“We have a retriever who needs to be retired. Can you help?” That was the note we received from our local animal shelter letting us know that Sadie needed to be rescued. She had been picked up as a stray in a grocery store parking lot, had no collar, tags or microchip, and no one ever came to claim her. She quickly became a favorite of the shelter staff and they told us she was just as sweet as she looked in her photo. We said, yes, we can help.
We posted Sadie’s picture on Facebook in the hopes of finding a foster home and, just a few hours later, we received an email from a couple offering to help. Hillary and Daniel and their 6-year old yellow lab, Hailey, who they rescued from another local shelter, said they would be more than happy to foster Sadie.
When we picked Sadie up from the shelter, our first stop was the McDonald’s drive-thru. We don’t typically feed our dogs fast food but after being on her own and then spending the week at animal control, Sadie deserved to be spoiled a bit. We don’t remember where we first heard about this practice among animal rescuers, but treating our dogs to a “freedom burger” when they leave the shelter has become a regular part of the Retired Retrievers rescue protocol. Sadie had no complaints about the extra stop on the way home.
When we showed up at Hillary and Daniel’s house to meet them and to let the dogs meet each other, we immediately knew why Sadie’s picture had inspired them to reach out and offer to help: their dog Hailey looks just like Sadie! She could be Sadie’s younger sister. The dogs got along great and we could tell they were wonderful people, so we left Sadie there to settle in. As the pictures started arriving of Sadie napping on the couch (which Hailey taught her to do) and having Saturday morning snuggle time in bed, we knew this foster home would be a great fit for her while we looked for a forever home.
A week or so later, we received an email with the subject line, “Adoptable Dog?” It was from a man named Al and he said that he and his wife, Jane, lived in a nearby retirement community and had recently lost their 11 1/2 year old yellow lab, Allie, to cancer. As they navigated the grieving process they were exploring the idea of potentially adopting another Lab. He said they had been married for 60 years and dogs had always been an important part of their family life. We thought about the different dogs we had available at the time and Sadie seemed like she might be a good fit, so we responded to Al with a few pictures and some information about Sadie.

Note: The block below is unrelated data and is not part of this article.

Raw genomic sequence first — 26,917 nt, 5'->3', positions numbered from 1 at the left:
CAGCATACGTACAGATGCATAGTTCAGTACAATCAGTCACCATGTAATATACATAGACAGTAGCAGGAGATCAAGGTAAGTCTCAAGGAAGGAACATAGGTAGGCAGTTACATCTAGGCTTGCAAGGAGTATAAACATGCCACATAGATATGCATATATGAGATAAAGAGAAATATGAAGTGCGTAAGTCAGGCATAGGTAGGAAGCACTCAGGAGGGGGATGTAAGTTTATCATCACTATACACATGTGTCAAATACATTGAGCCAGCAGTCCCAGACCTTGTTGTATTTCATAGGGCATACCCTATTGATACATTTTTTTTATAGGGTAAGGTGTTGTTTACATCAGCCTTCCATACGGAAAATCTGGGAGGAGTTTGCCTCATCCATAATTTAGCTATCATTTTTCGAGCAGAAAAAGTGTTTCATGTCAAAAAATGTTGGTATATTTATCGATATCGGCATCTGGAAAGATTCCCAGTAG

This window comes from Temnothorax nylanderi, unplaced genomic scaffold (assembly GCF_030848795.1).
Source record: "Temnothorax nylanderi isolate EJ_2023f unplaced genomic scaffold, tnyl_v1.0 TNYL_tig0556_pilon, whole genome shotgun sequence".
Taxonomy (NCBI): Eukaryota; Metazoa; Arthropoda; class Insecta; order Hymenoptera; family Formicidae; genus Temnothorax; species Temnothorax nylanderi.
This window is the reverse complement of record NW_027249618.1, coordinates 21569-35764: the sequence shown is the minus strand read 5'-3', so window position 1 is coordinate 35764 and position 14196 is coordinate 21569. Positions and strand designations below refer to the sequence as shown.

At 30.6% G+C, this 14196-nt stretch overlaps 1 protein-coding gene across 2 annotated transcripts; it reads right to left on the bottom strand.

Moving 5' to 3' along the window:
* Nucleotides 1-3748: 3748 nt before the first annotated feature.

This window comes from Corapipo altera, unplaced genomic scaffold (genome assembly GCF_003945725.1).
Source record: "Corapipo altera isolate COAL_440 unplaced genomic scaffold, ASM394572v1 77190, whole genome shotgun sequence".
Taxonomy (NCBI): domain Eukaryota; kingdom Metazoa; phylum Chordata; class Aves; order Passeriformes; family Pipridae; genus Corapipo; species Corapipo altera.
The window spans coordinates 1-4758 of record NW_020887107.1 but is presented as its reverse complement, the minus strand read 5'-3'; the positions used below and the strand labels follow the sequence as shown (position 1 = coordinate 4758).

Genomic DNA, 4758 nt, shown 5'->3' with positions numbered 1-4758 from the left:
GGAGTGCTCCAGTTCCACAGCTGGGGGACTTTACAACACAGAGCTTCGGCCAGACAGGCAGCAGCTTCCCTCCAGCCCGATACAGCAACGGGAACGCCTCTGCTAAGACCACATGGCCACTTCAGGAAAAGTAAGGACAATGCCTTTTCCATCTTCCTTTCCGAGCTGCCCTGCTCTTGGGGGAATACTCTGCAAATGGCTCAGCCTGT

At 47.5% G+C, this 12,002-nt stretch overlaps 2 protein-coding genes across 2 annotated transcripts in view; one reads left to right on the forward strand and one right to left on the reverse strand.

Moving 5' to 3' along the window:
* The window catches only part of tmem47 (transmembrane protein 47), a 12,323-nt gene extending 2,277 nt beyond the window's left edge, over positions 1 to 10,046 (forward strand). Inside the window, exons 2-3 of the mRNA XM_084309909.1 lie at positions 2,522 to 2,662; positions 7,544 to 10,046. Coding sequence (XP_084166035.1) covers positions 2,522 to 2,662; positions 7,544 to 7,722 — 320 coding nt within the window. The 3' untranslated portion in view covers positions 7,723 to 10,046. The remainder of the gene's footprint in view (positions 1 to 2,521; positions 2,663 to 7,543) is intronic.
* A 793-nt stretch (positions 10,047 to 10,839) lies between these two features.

That was the start of a few confusing emails back and forth as they told us that Sadie looked just like their Allie, but they referred to Sadie as a “him” asked if he was still in Atlanta. It took some thinking and then all of a sudden the lightbulb went on. Several weeks back, a woman named Amy had emailed us to say that she was coming to town to visit her parents, who had recently lost their yellow lab. She didn’t know if they were ready to adopt yet but she had seen George online and was wondering if he was still available. We never ended up meeting Amy or her parents because they decided they weren’t ready to adopt yet (and then George’s foster family decided to adopt him anyway), but we realized they were looking at Sadie’s pictures and talking about George because George is the dog their daughter had told them about. Ohhh…okay, you’re Amy’s parents.